Experts suggest a rise in the SMI of between 4.6% and 8.2% by 2023, up to a maximum of 1,082 euros

MADRID, 19 Dic.

Experts suggest a rise in the SMI of between 4.6% and 8.2% by 2023, up to a maximum of 1,082 euros

MADRID, 19 Dic. (EUROPA PRESS) -

The committee of experts that advises the Government on the minimum interprofessional wage (SMI) has recommended a range of increases in this minimum income for 2023 of between 4.6% and 8.2%, which would place the SMI at 1,046 euros gross per month for fourteen payments in the first case and 1,082 euros in the second.

This was announced by the coordinator of this commission of experts, Professor Inmaculada Cebrián, during a press conference in which she was accompanied by the Second Vice President of the Government and Minister of Labor and Social Economy, Yolanda Díaz.

Cebrián has stressed that with this range of increases, the SMI would reach 60% of the average net salary of 2022 committed in the European Social Charter, although he has insisted on the difficulty involved in making estimates on the average salary due to the delay in the statistical update .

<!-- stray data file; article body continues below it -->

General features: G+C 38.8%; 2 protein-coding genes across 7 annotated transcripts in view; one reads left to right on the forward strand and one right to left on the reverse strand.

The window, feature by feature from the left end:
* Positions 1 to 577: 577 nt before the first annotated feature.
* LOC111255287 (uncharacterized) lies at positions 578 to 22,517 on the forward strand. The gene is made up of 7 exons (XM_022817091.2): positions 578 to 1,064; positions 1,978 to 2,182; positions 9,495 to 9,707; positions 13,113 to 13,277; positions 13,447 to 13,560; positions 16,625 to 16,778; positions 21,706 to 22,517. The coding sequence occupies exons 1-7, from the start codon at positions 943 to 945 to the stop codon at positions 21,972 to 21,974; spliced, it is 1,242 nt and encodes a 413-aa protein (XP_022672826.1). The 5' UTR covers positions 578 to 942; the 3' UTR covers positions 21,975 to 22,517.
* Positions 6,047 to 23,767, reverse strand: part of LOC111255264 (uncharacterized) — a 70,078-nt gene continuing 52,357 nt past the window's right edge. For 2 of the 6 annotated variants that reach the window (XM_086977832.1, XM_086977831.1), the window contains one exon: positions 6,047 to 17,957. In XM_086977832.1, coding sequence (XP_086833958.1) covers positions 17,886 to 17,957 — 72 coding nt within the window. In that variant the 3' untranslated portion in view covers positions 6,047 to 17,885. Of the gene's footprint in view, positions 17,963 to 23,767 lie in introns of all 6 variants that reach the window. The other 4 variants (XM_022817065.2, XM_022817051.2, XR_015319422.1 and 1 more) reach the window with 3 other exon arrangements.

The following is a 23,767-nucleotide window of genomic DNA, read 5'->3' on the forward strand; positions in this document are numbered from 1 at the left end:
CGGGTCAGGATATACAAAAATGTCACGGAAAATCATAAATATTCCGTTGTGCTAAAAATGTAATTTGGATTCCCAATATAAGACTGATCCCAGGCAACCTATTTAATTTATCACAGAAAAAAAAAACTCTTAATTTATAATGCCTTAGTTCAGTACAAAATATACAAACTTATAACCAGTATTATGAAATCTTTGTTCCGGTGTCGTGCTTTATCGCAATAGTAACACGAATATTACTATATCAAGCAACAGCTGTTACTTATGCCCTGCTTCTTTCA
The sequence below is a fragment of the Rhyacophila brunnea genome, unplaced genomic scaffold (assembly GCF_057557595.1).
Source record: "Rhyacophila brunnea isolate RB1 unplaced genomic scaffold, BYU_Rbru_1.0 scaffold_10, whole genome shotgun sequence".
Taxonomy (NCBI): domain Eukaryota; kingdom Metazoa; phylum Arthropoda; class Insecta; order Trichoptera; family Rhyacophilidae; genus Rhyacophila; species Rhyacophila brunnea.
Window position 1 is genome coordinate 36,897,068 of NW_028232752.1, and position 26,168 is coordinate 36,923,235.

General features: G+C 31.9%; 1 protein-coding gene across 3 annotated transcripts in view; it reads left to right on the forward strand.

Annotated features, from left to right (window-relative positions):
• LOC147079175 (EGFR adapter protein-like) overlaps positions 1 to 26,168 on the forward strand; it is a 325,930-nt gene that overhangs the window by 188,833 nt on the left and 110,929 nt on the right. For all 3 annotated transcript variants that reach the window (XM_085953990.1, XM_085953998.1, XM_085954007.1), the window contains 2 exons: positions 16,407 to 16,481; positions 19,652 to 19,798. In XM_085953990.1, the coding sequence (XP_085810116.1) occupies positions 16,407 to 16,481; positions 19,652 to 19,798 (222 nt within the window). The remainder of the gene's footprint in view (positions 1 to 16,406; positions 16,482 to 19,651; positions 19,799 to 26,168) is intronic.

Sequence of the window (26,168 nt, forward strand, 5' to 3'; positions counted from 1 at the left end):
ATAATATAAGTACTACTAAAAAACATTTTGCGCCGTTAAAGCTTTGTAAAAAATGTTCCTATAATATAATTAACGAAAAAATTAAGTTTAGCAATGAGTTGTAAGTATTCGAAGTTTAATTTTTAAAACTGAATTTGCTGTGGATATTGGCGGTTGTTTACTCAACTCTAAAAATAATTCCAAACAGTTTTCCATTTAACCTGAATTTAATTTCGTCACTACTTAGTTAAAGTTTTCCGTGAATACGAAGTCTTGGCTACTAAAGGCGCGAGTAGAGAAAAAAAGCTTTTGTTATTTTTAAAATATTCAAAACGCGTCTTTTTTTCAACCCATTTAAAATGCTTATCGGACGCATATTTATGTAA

The coordinator of the Commission has explained that the average net salary in 2020 was 1,856 euros and that, based on that value, it is obtained that the SMI in 2020 should have been 1,035 euros. With this starting point, the experts have used two different sources to estimate the increases in average wages for 2021 and 2022, the Labor Cost Survey and the Collective Agreements Survey.

The experts also advise in their report to review the SMI after six months to assess its adequacy in an inflationary context.

For her part, Minister Díaz has assured that the decision on the rise in the SMI will try to agree with the social agents, although the Government only has the obligation to consult them about it. In fact, she has announced that she will convene unions and employers next Wednesday to discuss this matter.

"The SMI is a very effective tool (...) And it is a success story because it has served to improve Spain's great problem: inequality, and it has served positively to impact the lowest wages", emphasized the vice president, which has also highlighted that from 2018 to 2022, with an increase in the SMI of almost 36%, more than a million jobs have been created, "far from unscientific theories" that point to job destruction.

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